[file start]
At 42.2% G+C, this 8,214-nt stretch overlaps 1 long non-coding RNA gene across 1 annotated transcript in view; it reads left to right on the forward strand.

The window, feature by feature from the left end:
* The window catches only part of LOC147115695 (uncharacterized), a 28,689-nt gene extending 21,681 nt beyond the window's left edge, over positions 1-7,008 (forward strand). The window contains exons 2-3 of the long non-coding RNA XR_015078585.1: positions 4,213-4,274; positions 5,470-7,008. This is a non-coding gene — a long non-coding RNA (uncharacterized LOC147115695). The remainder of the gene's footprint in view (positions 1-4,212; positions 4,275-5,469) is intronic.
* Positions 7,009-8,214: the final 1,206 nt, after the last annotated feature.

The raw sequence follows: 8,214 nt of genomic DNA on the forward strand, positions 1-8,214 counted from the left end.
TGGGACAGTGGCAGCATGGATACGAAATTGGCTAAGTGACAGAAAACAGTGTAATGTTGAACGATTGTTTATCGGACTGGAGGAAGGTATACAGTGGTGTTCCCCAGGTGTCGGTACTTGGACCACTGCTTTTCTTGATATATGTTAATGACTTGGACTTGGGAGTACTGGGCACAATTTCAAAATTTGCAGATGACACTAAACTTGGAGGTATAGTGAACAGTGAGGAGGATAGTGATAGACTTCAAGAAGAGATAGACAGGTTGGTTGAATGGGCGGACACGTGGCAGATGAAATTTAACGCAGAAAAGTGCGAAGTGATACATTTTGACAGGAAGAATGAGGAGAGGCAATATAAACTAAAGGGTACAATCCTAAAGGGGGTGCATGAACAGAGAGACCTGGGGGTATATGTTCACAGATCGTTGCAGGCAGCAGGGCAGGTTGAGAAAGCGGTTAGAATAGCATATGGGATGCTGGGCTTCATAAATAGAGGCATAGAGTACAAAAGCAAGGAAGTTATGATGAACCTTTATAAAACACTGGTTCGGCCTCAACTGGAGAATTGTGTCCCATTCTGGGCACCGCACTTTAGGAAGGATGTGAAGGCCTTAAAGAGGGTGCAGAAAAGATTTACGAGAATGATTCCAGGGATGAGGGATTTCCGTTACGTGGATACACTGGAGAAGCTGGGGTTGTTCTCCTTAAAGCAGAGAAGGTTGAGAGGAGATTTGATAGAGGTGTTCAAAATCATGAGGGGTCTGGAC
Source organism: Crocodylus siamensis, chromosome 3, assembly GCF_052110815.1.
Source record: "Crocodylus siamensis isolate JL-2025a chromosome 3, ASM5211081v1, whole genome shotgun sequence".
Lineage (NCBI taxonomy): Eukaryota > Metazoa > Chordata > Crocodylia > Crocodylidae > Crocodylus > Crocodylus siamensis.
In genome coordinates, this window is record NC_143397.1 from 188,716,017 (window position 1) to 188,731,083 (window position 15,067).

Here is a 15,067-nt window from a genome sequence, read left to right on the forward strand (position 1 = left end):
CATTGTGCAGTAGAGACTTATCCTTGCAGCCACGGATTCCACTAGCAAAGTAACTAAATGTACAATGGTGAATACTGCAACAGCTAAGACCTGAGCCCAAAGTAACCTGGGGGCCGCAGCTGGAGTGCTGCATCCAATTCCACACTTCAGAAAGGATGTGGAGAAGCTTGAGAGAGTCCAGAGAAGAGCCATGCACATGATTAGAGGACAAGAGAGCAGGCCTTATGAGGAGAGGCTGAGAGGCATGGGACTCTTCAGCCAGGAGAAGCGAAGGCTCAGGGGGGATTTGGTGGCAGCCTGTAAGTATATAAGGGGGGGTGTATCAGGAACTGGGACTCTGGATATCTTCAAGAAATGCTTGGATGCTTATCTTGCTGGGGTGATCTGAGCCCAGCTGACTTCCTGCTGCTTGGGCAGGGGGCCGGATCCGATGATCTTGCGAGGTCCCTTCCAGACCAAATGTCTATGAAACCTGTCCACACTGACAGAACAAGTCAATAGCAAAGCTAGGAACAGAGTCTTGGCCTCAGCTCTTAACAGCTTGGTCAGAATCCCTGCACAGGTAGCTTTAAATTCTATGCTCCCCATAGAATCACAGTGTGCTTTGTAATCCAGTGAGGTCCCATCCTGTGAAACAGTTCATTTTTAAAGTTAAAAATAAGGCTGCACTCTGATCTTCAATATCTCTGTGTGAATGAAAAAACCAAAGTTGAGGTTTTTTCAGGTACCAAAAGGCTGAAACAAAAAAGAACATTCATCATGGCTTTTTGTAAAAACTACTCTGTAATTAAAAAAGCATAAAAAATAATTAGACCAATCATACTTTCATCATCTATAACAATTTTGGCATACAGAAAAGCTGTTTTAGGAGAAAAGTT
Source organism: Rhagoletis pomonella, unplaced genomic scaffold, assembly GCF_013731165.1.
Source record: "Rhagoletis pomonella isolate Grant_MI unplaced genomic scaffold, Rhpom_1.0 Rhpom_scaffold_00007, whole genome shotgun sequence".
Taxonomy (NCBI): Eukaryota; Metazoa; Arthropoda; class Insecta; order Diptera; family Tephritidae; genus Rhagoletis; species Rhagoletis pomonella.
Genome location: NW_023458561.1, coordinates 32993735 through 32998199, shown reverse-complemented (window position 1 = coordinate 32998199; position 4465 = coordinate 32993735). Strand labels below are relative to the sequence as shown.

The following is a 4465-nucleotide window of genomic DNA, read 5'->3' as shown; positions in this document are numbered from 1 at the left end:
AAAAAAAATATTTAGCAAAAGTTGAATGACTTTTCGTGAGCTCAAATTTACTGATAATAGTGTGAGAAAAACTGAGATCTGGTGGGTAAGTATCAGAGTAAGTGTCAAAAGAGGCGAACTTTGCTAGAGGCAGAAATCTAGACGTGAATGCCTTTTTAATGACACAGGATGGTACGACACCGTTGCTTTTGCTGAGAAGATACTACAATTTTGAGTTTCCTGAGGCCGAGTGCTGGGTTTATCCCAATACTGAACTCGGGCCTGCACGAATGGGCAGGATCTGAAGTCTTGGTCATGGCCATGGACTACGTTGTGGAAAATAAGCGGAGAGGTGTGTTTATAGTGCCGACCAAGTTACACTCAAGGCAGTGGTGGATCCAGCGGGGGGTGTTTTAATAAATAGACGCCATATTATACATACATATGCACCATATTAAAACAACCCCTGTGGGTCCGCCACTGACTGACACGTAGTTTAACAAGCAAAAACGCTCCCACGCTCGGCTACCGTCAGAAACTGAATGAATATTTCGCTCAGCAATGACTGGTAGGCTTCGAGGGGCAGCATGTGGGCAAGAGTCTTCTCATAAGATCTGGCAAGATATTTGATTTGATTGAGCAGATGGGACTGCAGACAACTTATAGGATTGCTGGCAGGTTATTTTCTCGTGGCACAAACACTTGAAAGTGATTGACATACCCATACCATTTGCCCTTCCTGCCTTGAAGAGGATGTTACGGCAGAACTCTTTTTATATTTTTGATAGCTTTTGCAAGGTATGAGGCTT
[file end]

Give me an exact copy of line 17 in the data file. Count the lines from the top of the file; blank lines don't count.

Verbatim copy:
The following is a 4465-nucleotide window of genomic DNA, read 5'->3' as shown; positions in this document are numbered from 1 at the left end: